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LAFF Women Directors: Meet Jennifer Prediger and Jess Weixler (Trouble Dolls)

Interviews
by Melissa Silverstein
June 17, 2014 4:00 PM
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"Trouble Dolls"
"Trouble Dolls"

Trouble Dolls marks Jennifer Prediger and Jess Weixler's writing and directing debuts. Prediger has starred in Joe Swanberg's Uncle Kent, Madeleine Olnek's Foxy Merkins, and Hanna Fidell's A Teacher. Weixler's acting credits include CBS's The Good WifeTeethThe Disappearance of Eleanor Rigby - Her, ThemFace of Loveand Somebody Up There Likes Me

Trouble Dolls made its world premiere at the Los Angeles Film Festival on June 15.

W&H: Please give us your description of the film playing.

JP & JW: Trouble Dolls is a madcap buddy movie about two co-dependent roommates living in the East Village who flee to LA to escape their financial and existential woes. Their friendship is tested by a cat, a wealthy aunt (Megan Mullally), a landlord (Jeffrey Tambor), a stranger (Will Forte), and an audition on a national talent reality show.

W&H: What drew you to this story?

JP & JW: We were inspired by the bizarre living spaces that exist in NYC. The city is pretty crammed with people, and for many, leading a relaxed, spacious, "normal" life is too expensive. Jennifer was living in an illegal sublet in the East Village. When she left town to to work on a movie, she double-illegally subletted to Jess, who had moved to New York from Los Angeles to work on The Good Wife. Upon Jennifer's return, the two lived together in this charming, dilapidated space and within a week decided to make something together.

We were also inspired by codependent dynamic duos in classic buddy movies like The Odd Couple, Withnail and I, Laverne and Shirley, I Heart Huckabees, Dumb and Dumber. They play on the idea of co-dependent friendship.

W&H: What was the biggest challenge in making the film?

JP & JW: The biggest challenge in making the film was the number of days we had to shoot it in. We had to get the whole thing in the can in 14 days. It was a breakneck pace in the middle of a hot summer.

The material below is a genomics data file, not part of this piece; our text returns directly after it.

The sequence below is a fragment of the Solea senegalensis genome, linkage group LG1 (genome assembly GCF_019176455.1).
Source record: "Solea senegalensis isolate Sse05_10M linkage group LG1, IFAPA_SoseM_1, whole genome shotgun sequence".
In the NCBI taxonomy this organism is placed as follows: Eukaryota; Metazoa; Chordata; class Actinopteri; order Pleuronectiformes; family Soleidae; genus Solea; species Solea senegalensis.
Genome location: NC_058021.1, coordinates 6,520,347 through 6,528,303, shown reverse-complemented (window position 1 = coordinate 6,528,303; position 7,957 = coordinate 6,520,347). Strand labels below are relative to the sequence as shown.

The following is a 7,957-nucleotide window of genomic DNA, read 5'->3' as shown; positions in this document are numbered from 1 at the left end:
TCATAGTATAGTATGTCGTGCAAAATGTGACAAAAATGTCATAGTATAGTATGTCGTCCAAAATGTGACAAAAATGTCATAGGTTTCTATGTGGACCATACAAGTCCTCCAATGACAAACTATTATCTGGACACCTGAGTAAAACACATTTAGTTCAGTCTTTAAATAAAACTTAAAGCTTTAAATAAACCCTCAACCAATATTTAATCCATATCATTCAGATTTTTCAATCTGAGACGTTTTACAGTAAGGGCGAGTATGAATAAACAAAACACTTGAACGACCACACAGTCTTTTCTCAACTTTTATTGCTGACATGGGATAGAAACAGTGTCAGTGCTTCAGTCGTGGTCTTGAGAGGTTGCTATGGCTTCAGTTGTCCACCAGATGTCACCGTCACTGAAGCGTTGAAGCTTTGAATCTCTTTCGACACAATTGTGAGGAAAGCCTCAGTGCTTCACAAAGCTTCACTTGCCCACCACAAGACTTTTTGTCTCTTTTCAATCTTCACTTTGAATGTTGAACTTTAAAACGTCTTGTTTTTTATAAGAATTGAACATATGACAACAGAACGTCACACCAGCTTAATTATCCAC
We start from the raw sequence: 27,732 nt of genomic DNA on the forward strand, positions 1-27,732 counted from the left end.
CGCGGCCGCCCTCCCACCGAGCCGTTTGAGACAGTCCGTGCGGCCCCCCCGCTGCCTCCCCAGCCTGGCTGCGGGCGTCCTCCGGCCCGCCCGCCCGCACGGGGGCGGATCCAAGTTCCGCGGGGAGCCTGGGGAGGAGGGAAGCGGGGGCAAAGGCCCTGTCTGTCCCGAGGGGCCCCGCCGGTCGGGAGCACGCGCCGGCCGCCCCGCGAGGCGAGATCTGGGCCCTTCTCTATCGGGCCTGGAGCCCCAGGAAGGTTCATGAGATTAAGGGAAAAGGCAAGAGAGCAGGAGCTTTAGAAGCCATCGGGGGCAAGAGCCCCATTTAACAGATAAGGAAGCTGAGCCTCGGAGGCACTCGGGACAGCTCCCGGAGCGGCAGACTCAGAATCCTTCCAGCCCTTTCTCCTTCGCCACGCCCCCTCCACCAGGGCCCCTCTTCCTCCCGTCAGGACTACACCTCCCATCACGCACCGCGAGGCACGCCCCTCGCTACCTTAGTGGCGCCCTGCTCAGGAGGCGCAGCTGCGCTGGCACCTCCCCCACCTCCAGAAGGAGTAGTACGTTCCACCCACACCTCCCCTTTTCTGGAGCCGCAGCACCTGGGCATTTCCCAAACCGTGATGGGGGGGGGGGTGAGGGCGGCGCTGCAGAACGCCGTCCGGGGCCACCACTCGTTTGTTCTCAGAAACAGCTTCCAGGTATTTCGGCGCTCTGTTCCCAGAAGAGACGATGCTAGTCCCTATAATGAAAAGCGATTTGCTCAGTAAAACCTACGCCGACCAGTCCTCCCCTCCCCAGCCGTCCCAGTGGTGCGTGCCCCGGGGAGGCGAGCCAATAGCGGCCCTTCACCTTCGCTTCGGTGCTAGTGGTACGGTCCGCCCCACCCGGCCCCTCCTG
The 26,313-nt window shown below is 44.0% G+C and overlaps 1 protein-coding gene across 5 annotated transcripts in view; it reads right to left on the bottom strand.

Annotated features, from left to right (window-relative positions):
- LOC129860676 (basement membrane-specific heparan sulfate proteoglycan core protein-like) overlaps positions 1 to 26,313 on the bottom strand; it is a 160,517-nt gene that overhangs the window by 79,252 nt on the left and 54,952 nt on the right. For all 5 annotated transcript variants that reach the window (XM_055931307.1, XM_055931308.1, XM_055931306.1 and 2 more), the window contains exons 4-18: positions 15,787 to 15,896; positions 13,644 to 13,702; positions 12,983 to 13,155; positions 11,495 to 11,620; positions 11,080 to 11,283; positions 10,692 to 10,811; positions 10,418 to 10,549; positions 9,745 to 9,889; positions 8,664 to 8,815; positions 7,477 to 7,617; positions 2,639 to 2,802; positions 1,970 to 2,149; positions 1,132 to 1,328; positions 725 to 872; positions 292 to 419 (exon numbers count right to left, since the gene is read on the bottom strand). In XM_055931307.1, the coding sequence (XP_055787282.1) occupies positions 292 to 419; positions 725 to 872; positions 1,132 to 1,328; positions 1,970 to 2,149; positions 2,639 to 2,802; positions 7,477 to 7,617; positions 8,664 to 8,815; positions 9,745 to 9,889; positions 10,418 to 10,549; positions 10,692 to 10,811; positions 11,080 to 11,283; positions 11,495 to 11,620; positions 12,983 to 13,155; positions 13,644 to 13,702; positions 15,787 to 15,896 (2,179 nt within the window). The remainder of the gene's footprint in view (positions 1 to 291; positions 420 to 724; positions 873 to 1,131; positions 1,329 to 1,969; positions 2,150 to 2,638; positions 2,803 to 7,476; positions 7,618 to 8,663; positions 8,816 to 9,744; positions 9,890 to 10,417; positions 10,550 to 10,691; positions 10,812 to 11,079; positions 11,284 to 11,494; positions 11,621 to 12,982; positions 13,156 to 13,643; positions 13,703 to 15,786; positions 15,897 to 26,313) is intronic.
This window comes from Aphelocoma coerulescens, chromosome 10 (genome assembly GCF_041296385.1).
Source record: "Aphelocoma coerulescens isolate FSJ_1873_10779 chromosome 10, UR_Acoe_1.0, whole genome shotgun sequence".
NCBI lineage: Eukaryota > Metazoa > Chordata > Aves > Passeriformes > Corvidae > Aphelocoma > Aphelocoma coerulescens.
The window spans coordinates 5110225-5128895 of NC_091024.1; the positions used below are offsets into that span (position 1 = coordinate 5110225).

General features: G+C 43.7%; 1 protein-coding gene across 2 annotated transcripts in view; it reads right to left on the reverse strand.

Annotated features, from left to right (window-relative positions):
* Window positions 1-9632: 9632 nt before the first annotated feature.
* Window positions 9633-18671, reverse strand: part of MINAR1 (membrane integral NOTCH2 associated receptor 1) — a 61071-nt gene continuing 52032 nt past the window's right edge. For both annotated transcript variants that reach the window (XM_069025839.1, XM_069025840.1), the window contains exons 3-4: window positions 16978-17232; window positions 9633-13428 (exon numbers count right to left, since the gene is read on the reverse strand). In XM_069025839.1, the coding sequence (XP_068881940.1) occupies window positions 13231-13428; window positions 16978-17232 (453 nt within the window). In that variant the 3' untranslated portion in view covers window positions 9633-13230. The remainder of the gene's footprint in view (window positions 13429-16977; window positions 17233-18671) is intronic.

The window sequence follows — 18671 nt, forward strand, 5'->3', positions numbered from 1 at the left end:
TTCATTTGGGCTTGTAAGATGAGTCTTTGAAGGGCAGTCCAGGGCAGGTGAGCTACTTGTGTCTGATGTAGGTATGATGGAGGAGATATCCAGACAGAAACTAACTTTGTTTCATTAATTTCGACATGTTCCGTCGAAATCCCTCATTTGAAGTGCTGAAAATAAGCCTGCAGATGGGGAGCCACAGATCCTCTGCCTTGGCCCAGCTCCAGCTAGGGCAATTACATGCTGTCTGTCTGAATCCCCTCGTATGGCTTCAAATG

W&H: What advice do you have for other female directors?

JP & JW: Well, first of all, keep making movies! Then, when you're shooting, stay open to surprises. If you show up and something better than what you planned is happening, you should go with it. Stay flexible. Also, "shoot series" was a helpful bit of advice.

Be happy with your script when you go into pre-production. Get a lot of feedback on it. Then always stay connected to the heart of your characters and what they desire in their journey. It's good to get to know them really well before you shoot and then discover more and more of who they are every day. Rehearse if you can. If you can't, give yourself time to shoot more takes.

W&H: What's the biggest misconception about you and your work?

JP & JW: People often ask us if we're still friends after co-directing. They assume the process may have been too grueling. Making a film does have its tense moments. Luckily, we were able to move past those moments and become even deeper friends for having gone through the process of supporting each other's creative vision. It helps that we always know how to make each other laugh.

W&H: Name your favorite woman directed film and why.

JP & JW: It's hard for either of us to pick a favorite. Jess loves Fish Tank by Andrea Arnold for its raw poetry filled with incredible character dynamics. Jennifer is fond of Penny Marshall's Big and Miranda July's Me and You and Everyone We Know because of their odd humor and truthfulness. We both love movies by Lisa Cholodenko and Nicole Holofcener because their work is honest, funny, sad, and human.

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